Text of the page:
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Thursday 16

HAND-ME-DOWNS. Treasured Traditions: Three Tucson Women reveals rich artistic legacies at Tohono Chul Park.

Ed Nah Weber grew up in Oklahoma, where she watched her grandmothers in the Pawnee Nation create intricate beadwork designs using needle, thread, and tiny seed beads on leather.

Betty Williams, a young African-American girl in Mississippi, observed her mother and grandmother during quilting bees. When she was 12 years old, she gathered some fabric scraps and created her first quilt -- a nine-patch. And Magdalena Nowacka-Janotta, born in Poland, learned to make wycinanki (papercuts) as a young girl, using the traditional sheep shears and free-hand cutting.

Working with their hands, each of these women uses beads, fabric and paper to breathe new life into timeless folk art.

The show runs through January 17 in the Tohono Chul Park Exhibit Hall, 7366 N. Paseo del Norte. Hours are 9:30 a.m. to 5 p.m. Monday through Saturday, 11 a.m. to 5 p.m. Sunday. A $2 donation is suggested. Call 575-8468 for information.


Friday 17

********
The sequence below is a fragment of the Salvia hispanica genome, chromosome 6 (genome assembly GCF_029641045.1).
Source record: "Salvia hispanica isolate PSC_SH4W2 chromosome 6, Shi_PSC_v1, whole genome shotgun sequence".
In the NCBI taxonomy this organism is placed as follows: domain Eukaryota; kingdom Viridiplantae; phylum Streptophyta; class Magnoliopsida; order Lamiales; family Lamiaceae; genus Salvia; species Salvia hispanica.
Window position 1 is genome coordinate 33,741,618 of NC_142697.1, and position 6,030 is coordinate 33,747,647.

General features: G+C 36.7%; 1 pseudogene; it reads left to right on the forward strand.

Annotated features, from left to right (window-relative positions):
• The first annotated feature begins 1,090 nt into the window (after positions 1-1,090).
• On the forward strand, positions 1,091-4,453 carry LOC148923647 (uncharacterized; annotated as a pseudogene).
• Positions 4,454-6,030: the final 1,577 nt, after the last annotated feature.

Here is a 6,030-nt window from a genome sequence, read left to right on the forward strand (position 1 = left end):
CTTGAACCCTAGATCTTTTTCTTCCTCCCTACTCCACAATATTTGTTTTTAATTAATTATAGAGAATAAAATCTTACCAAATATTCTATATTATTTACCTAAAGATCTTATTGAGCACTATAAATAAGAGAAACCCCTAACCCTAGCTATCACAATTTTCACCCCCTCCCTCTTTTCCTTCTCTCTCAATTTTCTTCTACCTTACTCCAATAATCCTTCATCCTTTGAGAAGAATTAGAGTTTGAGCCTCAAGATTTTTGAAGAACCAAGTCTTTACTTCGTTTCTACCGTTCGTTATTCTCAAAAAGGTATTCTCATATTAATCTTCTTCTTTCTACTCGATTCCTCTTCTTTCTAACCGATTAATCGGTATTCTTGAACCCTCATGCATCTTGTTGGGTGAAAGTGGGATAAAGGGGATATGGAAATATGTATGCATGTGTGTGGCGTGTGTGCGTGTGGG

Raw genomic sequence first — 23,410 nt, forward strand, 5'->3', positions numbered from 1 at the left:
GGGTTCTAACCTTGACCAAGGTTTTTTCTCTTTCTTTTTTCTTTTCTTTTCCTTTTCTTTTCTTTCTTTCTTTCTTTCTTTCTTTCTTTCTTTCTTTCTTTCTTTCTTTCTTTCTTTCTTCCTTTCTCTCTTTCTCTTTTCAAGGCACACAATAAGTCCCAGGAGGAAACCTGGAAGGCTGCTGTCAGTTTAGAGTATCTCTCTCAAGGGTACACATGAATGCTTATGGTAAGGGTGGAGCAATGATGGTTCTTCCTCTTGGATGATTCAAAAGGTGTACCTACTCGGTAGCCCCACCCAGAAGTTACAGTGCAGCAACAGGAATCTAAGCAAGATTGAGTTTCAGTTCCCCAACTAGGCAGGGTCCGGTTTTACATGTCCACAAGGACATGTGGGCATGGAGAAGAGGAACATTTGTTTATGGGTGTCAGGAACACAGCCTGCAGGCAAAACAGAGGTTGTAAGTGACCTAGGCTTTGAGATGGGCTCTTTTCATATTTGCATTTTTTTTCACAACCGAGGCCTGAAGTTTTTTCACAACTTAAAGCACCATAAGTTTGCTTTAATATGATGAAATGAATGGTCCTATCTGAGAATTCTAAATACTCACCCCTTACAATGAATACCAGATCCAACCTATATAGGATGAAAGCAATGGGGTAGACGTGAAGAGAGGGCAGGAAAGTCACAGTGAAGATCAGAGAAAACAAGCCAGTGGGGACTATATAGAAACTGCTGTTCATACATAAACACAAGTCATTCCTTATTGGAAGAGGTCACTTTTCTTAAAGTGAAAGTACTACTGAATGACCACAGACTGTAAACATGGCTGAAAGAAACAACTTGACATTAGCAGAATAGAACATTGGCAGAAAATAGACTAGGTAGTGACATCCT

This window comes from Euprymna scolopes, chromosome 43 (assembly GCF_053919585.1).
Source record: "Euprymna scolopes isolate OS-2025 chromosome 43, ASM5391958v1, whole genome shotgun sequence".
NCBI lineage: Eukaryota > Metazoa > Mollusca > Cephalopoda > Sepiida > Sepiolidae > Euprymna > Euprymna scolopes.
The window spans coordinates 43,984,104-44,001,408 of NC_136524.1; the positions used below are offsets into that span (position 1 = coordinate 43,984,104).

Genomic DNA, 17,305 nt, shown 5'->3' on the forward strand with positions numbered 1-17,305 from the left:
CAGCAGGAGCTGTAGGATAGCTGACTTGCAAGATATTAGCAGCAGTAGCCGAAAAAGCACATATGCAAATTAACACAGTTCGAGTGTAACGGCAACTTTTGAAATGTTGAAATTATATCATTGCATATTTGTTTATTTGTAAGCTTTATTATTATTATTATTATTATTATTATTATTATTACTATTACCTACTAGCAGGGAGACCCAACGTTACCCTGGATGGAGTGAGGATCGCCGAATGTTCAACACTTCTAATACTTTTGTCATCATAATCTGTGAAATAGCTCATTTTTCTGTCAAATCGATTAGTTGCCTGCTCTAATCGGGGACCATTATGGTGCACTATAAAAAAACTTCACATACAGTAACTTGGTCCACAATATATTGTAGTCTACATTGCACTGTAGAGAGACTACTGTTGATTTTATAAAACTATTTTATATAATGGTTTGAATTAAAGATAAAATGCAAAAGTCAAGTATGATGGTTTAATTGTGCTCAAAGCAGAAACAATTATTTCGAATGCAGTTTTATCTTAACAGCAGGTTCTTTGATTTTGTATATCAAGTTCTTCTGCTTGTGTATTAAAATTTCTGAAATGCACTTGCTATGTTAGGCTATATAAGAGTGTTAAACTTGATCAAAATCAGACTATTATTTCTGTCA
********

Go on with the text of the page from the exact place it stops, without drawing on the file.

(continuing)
TOYLAND TRIUMPH. Wild-eyed wooden soldiers rally the troops for a toyland coup in The Nutcracker, performed by the Ballet Arts Foundation.

What more can be said about this holiday classic, except that it takes on a new and beautiful charm at the hands of the Foundation dancers, instilling a boxful of playthings with a joie de vivre that puts Nintendo and its minions to shame.

Show time is 7 p.m. in the PCC Proscenium Theatre, 2202 W. Anklam Road. Performances continue at 2 and 7 p.m. tomorrow and Sunday. Tickets are $18, and available by calling 623-3373.

HONORABLE DISCHARGE. Four brave rugrats take center stage in The Lion, The Witch and The Wardrobe, presented by Third Street Kids.

The fantastic troupe is dedicated to integrating young performers with or without disabilities, and their mission glows in this drama about tikes who cross over into a fantasy world, and discover that a path of courage and honor is always the right course to follow.

Show time is 7:30 p.m. in the Tucson Center for the Performing Arts, 408 S. Sixth Ave. Performances continue at 2 and 7:30 p.m. tomorrow, and 2 p.m. Sunday. Tickets are $8, $6 for students, $5 for children under 12, and available by calling 622-4100.


Saturday 18

FRIENDS IN HIGH PLACES. The holidays hit a high note when Tucson Kitchen Musicians Association host their annual Holiday Concert.

This year's yuletide blast will feature a melodic tapestry with WomanSong; guitar, conga and vocals with Wayback Machine; standards, swing and "other things" with Evan Dain, Lou Stebner and Elise; acoustic Latin jazz with 18 Strings and a Shaker; "exquisite instrumentals" with Arm & Hammer; and originals, blues and hot guitar with Stefan George and Lavinia White.

Great music is complimented by a fine potluck at this bash, all designed to keep Tucson well anchored in the roots of real music.

Party time is 7 to 11 p.m. in the Unitarian Universalist Church, 4831 E. 22nd St. Admission is $6, $5 for TKMA members. Call 326-9021.